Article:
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McDonald's Corp. engages third party for civil rights audit after shareholder vote.

McDonald’s engages third-party diversity audit after shareholder vote

Ballot produces 55.1% support for outside assessment of company’s policies and procedures

A majority of McDonald’s Corp. shareholders voted recently to support a third-party audit of the company’s civil-rights practices and policies, casting 55.1% of shares in favor of a proxy proposal that had been disputed, and the company said it has engaged an outside group to conduct an assessment of its policies and procedures.

SOC Investment Group had filed the shareholder proposal and was supported by civil-rights advocates. The Securities and Exchange Commission weighed in, saying the shareholder vote should go forward.

The Chicago-based burger chain on Friday said it had engaged a third party to conduct a diversity assessment.

“Diversity, equity and inclusion are at the heart of McDonald’s core values,” McDonald’s said in a statement.

“We are committed to providing equitable opportunities for our employees, franchisees and suppliers,” the company said. “While we are proud of our progress, our efforts are ongoing, and we will continue to focus on actions that have meaningful impact. Consistent with these efforts, we have engaged a third party to conduct an assessment.”

The shareholder proposal asked that McDonald’s conduct a third-party audit of the company’s policies and practices and their impact on franchisees, workers at corporate and franchise stores and consumers.

“This shareholder vote calls on McDonald's to reconcile its stated commitment to ‘fair treatment in access, opportunity and advancement for all’ with allegations of harmful practices from the fast-food chain’s workers, franchisee operators and business partners,” said Dieter Waizenegger, executive director of SOC Investment Group, in a statement.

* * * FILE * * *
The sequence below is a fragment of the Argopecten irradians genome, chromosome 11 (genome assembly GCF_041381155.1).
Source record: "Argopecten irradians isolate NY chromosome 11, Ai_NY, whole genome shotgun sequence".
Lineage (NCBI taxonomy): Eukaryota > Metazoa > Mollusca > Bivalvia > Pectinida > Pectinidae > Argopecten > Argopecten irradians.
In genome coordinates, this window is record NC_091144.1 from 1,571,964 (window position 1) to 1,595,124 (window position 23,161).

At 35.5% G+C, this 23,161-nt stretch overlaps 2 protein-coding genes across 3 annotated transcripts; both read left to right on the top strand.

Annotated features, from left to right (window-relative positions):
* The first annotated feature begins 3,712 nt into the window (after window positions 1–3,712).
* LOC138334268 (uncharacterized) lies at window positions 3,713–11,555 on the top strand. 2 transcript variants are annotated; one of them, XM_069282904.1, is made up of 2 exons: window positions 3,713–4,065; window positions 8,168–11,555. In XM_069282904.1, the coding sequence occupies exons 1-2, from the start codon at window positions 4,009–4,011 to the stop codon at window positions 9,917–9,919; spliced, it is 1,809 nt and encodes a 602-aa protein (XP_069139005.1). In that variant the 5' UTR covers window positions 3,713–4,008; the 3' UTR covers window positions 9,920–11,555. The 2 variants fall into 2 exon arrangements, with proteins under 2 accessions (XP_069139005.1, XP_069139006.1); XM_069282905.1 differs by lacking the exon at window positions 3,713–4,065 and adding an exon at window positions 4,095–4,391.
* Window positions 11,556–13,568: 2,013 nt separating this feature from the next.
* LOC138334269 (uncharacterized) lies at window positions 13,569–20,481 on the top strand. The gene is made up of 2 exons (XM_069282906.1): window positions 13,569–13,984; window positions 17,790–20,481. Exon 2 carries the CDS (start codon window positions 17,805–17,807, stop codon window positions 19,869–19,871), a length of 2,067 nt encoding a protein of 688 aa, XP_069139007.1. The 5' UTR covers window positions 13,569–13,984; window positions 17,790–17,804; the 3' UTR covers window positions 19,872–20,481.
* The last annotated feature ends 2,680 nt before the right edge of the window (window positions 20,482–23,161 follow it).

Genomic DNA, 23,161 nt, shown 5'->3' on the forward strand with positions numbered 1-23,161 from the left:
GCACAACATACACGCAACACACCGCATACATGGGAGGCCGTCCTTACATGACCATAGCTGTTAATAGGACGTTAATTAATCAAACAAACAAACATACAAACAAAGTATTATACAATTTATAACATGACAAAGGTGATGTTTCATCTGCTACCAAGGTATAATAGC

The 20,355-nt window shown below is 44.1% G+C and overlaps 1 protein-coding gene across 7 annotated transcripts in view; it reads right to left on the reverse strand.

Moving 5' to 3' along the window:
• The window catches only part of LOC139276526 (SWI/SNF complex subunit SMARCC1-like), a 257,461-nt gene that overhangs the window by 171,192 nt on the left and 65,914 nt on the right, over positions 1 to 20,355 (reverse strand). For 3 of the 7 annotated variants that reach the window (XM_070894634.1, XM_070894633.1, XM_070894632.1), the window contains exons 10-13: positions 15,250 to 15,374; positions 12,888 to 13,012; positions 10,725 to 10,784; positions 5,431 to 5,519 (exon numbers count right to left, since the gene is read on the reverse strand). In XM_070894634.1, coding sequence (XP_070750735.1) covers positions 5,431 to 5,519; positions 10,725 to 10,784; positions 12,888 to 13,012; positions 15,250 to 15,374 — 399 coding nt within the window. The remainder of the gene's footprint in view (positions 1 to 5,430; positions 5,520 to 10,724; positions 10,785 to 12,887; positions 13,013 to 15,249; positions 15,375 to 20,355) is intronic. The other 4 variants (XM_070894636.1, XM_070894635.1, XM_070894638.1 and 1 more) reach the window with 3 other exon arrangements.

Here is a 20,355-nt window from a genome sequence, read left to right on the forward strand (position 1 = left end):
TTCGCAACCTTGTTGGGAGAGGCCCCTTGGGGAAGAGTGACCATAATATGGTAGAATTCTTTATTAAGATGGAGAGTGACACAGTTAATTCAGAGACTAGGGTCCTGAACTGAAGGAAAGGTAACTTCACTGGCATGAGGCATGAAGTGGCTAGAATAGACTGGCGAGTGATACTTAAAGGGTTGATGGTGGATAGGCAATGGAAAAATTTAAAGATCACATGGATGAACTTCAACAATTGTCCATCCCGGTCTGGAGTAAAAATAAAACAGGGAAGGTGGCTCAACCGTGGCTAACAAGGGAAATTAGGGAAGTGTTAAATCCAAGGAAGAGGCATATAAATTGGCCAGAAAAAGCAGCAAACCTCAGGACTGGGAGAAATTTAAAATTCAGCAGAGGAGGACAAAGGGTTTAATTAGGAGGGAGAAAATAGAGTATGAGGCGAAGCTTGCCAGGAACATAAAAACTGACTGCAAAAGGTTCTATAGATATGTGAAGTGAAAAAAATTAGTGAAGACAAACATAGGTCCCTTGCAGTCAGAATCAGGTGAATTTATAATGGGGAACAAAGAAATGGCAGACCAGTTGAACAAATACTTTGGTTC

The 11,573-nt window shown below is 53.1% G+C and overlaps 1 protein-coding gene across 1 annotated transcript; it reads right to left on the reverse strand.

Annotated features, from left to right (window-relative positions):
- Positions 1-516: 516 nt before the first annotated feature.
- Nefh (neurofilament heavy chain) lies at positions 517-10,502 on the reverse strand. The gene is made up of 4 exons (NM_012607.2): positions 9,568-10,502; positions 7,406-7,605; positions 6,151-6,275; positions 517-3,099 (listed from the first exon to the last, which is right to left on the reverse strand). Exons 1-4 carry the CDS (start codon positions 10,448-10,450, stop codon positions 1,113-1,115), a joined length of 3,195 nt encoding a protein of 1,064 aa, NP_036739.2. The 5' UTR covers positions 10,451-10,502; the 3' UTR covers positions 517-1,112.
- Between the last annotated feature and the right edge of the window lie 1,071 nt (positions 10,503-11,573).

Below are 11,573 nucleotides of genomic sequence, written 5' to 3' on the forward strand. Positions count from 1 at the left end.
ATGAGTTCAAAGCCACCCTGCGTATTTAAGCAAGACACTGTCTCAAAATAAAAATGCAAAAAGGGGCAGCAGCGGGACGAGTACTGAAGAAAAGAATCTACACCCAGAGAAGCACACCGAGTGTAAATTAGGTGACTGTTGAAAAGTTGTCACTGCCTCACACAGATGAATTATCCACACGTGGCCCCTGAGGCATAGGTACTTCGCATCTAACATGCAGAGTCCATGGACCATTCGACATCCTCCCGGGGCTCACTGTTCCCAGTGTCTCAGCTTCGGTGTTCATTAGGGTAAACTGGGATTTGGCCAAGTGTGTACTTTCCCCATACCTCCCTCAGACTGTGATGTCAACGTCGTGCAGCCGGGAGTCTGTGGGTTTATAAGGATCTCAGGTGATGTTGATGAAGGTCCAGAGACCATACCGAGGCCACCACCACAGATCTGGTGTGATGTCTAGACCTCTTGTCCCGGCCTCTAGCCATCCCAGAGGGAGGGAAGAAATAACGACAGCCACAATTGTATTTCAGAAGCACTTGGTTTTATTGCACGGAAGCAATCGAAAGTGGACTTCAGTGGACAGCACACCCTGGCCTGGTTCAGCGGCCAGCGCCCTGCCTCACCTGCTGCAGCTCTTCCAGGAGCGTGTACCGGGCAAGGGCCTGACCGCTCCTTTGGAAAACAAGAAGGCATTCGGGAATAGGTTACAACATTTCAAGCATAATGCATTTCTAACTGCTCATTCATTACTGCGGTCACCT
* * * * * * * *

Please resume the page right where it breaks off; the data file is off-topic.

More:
“McDonald’s has a responsibility to now engage key stakeholders like shareholders, racial justice leaders and workers in good faith to address clear risks and undergo a third-party examination to assess the effectiveness of the company’s current approach to civil rights,” Waizenegger said.

SOC’s effort was back by Norges Bank, the sovereign wealth fund, and major public pension funds, including the NYC Retirement Systems, State Board of Administration of Florida, CalPERS, Ontario Teachers’ and Canada Pension Plan Investment Board. Advisory firms Glass Lewis and Institutional Shareholder Services also recommended that shareholders vote for the proposal.

In addition, Color of Change, the nation’s largest online racial justice organization, had called on McDonald’s investors to vote in favor of the audit.

“By voting in favor of an independent civil rights audit, shareholders have created a path for McDonald’s to begin the intensive work of addressing its systemic issues that have continuously jeopardized its stakeholders—from their shareholders to their workers and communities,” said Rashad Robinson, Color of Change president.

McDonald’s in March updated progress toward some of its diversity goals. McDonald’s said U.S. members of under-represented groups now hold 30% of leadership roles, up from 29% in 2021. The goal is 35% by 2025.

In December, McDonald’s pledged $250 million over five years to provide financing alternatives designed to build a more diverse base of operators.

McDonald's has about 40,000 locations in more than 100 countries.

Contact Ron Ruggless at [email protected]

Follow him on Twitter: @RonRuggless


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